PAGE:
Can one IT solution measure up for all?
Councils vary considerably in scale across the UK, so when it comes to a local government software solution can one size really fit all? Phil Garvey tries to find outIn recent years many council waste management operations departments have turned to IT solutions to help them reduce administration and deliver on the myriad of reporting requirements. How can these IT systems cope with the diversity of councils' waste management needs across the UK?
Within this article I will set out to establish whether large and small council requirements are similar, only with higher volumes of waste collection. I will also endeavour to evaluate whether one piece of software can meet the requirements of both large and small councils. In addition, I will look at the move to unitary status and examine whether software that was previously in place in a district is appropriate for roll out within the larger unitary.
One of the key drivers for the new unitary authorities was benefits of scale. It is easy to assume that four smaller councils who become one larger one should have a solid cost justification, but is the same true for software? Does size really matter? Let's examine the situation of a small rural district with 50,000 domestic properties and a larger city with 250,000. They both have the same requirements for domestic waste collection. If we assume that both deliver an identical alternate weekly collection, then where do the differences lie?
Most suppliers would recommend that any new system utilises the council gazetteer. A Local Land and Property Gazetteer is an address database maintained by local authorities in the UK, who have responsibility for creating all addresses. However, until recently those same local authorities have not held a unified and consistent list of addresses within their areas. This has led to various services within individual local authorities maintaining separate and incompatible address databases.
Impact of modernisation
In recent years the Government has required local authorities to modernise their processes to take advantage of new technologies and provide better linked up services to their residents and businesses. One of the ways to achieve this has been to develop one address resource for their entire local authority area. This has meant that a resident may notify a council of their change of address at one place without having to repeat the process throughout a number of service areas within an authority.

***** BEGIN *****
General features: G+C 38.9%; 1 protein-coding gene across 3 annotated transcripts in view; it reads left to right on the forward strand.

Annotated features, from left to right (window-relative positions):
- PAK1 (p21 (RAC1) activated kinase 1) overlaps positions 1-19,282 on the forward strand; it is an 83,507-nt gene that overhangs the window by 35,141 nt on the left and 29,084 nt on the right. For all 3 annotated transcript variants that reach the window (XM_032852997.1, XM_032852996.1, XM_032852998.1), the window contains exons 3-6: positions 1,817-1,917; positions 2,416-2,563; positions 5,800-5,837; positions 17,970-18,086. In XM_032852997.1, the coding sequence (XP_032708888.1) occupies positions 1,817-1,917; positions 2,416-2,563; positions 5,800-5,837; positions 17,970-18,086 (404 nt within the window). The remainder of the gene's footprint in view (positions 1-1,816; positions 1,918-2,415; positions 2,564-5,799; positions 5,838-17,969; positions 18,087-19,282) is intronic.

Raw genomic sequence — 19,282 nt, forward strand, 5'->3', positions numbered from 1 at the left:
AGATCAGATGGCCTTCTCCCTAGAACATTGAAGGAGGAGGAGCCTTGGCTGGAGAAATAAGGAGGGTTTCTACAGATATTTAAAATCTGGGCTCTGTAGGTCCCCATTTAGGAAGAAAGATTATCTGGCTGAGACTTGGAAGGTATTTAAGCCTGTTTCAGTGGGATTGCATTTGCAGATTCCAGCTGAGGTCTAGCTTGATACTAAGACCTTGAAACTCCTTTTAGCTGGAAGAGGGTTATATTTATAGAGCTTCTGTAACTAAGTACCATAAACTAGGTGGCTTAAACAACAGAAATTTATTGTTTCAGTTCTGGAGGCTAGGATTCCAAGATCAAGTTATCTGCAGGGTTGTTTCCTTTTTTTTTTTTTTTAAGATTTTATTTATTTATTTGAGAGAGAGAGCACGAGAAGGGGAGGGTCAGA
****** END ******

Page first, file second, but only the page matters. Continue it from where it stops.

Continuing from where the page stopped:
If we assume this is the core repository then the actual volume issue around loading properties almost disappears. Once the loading script is written for the data, it is negligible extra work to load five times the volumes. The larger council will have more rounds data to manage, but they should have more resources to help with the task. Big or small, rural or city, most councils have similar infrastructures. They all have complicated finance systems, most now have a call centre. Most also utilise an in-house GIS or mapping solution. In these cases the requirements of all councils are very similar.
However, addressing the issues of people and process is a key area of disparity between differing sized councils - a larger one requiring a different solution. The beauty of a small council is access on a personal level to necessary resource.
In larger councils getting things done is much more process-orientated, while there has been a growing trend among larger councils to outsource key functions and services.
The largest single area where the requirements differ among large and small councils is the complexity in service delivery. Take bulk collections as an example. In a rural environment, efficiencies are usually gained by collections from areas on certain days. There is not a great deal of benefit in trying to do anything more complex. Contrast this to a large city council where tight conurbations and any day collections need to exist.
Here ICT for the larger council needs to be not only more complex, but also more capable of changing the capabilities of the service. Routing the vehicles, handling additional jobs and crew communications all become very important.
In a waste disposal scenario, a small waste disposal authority may be able to ask its weighbridge operators to load weighbridge ticket files one at a time for validation. In a larger authority the sheer volumes may necessitate the need for an automatic uplink. The tickets themselves may be identical, but the volumes mean different solutions are required. There are many applications where one size does fit all. It is important to ensure that larger installations utilise software that has been architected properly.
As a simple test, indicators for large scale software include being web-based and having an industry standard database as the core, such as Microsoft SQL. There should also be an industry standard workflow engine at the heart of the application. The simplest test however, is to go and see the application working in a similar sized council.
Phil Garvey is managing director of Whitespace Waste Software
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